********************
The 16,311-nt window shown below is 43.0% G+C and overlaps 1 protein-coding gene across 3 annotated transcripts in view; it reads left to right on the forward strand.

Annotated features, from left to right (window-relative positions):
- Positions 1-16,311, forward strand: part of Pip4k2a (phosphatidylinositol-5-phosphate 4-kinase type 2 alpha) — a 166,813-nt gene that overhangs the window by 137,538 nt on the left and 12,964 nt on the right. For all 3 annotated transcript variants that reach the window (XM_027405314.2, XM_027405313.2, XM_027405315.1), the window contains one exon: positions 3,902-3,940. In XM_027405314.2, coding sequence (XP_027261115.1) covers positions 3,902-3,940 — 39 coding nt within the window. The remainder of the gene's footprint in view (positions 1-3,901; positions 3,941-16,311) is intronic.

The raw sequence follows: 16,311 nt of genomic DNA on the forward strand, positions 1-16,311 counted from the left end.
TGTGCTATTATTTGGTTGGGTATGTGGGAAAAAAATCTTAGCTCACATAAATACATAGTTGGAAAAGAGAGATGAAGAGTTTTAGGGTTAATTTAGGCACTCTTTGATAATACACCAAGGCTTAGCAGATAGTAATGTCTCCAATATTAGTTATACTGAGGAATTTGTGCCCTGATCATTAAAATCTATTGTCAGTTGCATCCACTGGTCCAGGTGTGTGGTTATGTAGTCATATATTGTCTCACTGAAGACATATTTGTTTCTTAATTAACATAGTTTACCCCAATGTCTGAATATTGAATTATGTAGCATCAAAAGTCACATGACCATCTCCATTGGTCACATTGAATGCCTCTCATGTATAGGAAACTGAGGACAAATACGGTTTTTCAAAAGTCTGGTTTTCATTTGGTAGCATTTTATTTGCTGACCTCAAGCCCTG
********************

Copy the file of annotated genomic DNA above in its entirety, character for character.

The 16,311-nt window shown below is 43.0% G+C and overlaps 1 protein-coding gene across 3 annotated transcripts in view; it reads left to right on the forward strand.

Annotated features, from left to right (window-relative positions):
- Positions 1-16,311, forward strand: part of Pip4k2a (phosphatidylinositol-5-phosphate 4-kinase type 2 alpha) — a 166,813-nt gene that overhangs the window by 137,538 nt on the left and 12,964 nt on the right. For all 3 annotated transcript variants that reach the window (XM_027405314.2, XM_027405313.2, XM_027405315.1), the window contains one exon: positions 3,902-3,940. In XM_027405314.2, coding sequence (XP_027261115.1) covers positions 3,902-3,940 — 39 coding nt within the window. The remainder of the gene's footprint in view (positions 1-3,901; positions 3,941-16,311) is intronic.

The raw sequence follows: 16,311 nt of genomic DNA on the forward strand, positions 1-16,311 counted from the left end.
TGTGCTATTATTTGGTTGGGTATGTGGGAAAAAAATCTTAGCTCACATAAATACATAGTTGGAAAAGAGAGATGAAGAGTTTTAGGGTTAATTTAGGCACTCTTTGATAATACACCAAGGCTTAGCAGATAGTAATGTCTCCAATATTAGTTATACTGAGGAATTTGTGCCCTGATCATTAAAATCTATTGTCAGTTGCATCCACTGGTCCAGGTGTGTGGTTATGTAGTCATATATTGTCTCACTGAAGACATATTTGTTTCTTAATTAACATAGTTTACCCCAATGTCTGAATATTGAATTATGTAGCATCAAAAGTCACATGACCATCTCCATTGGTCACATTGAATGCCTCTCATGTATAGGAAACTGAGGACAAATACGGTTTTTCAAAAGTCTGGTTTTCATTTGGTAGCATTTTATTTGCTGACCTCAAGCCCTG